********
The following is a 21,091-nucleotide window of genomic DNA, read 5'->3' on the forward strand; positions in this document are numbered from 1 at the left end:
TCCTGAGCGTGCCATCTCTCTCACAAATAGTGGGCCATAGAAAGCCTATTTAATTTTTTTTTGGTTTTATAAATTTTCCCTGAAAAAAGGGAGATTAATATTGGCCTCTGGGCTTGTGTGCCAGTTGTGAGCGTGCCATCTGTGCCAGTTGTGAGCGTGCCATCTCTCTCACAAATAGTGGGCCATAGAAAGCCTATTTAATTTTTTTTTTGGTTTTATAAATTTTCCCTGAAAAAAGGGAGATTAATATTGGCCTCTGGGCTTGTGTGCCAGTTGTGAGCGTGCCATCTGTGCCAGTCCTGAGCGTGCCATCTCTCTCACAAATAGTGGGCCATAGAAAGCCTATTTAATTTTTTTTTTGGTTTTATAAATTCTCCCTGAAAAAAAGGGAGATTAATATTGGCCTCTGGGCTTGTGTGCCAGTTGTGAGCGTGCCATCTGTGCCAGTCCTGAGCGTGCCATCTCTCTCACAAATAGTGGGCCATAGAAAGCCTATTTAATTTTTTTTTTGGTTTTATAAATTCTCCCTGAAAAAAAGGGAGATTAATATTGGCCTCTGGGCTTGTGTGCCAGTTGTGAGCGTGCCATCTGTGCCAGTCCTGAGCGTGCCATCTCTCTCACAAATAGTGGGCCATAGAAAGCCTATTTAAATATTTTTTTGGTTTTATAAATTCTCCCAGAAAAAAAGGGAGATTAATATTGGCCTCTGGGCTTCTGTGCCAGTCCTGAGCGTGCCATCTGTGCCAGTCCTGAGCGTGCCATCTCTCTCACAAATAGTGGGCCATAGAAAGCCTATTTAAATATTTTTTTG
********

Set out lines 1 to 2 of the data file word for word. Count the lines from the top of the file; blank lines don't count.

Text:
The following is a 21,091-nucleotide window of genomic DNA, read 5'->3' on the forward strand; positions in this document are numbered from 1 at the left end:
TCCTGAGCGTGCCATCTCTCTCACAAATAGTGGGCCATAGAAAGCCTATTTAATTTTTTTTTGGTTTTATAAATTTTCCCTGAAAAAAGGGAGATTAATATTGGCCTCTGGGCTTGTGTGCCAGTTGTGAGCGTGCCATCTGTGCCAGTTGTGAGCGTGCCATCTCTCTCACAAATAGTGGGCCATAGAAAGCCTATTTAATTTTTTTTTTGGTTTTATAAATTTTCCCTGAAAAAAGGGAGATTAATATTGGCCTCTGGGCTTGTGTGCCAGTTGTGAGCGTGCCATCTGTGCCAGTCCTGAGCGTGCCATCTCTCTCACAAATAGTGGGCCATAGAAAGCCTATTTAATTTTTTTTTTGGTTTTATAAATTCTCCCTGAAAAAAAGGGAGATTAATATTGGCCTCTGGGCTTGTGTGCCAGTTGTGAGCGTGCCATCTGTGCCAGTCCTGAGCGTGCCATCTCTCTCACAAATAGTGGGCCATAGAAAGCCTATTTAATTTTTTTTTTGGTTTTATAAATTCTCCCTGAAAAAAAGGGAGATTAATATTGGCCTCTGGGCTTGTGTGCCAGTTGTGAGCGTGCCATCTGTGCCAGTCCTGAGCGTGCCATCTCTCTCACAAATAGTGGGCCATAGAAAGCCTATTTAAATATTTTTTTGGTTTTATAAATTCTCCCAGAAAAAAAGGGAGATTAATATTGGCCTCTGGGCTTCTGTGCCAGTCCTGAGCGTGCCATCTGTGCCAGTCCTGAGCGTGCCATCTCTCTCACAAATAGTGGGCCATAGAAAGCCTATTTAAATATTTTTTTG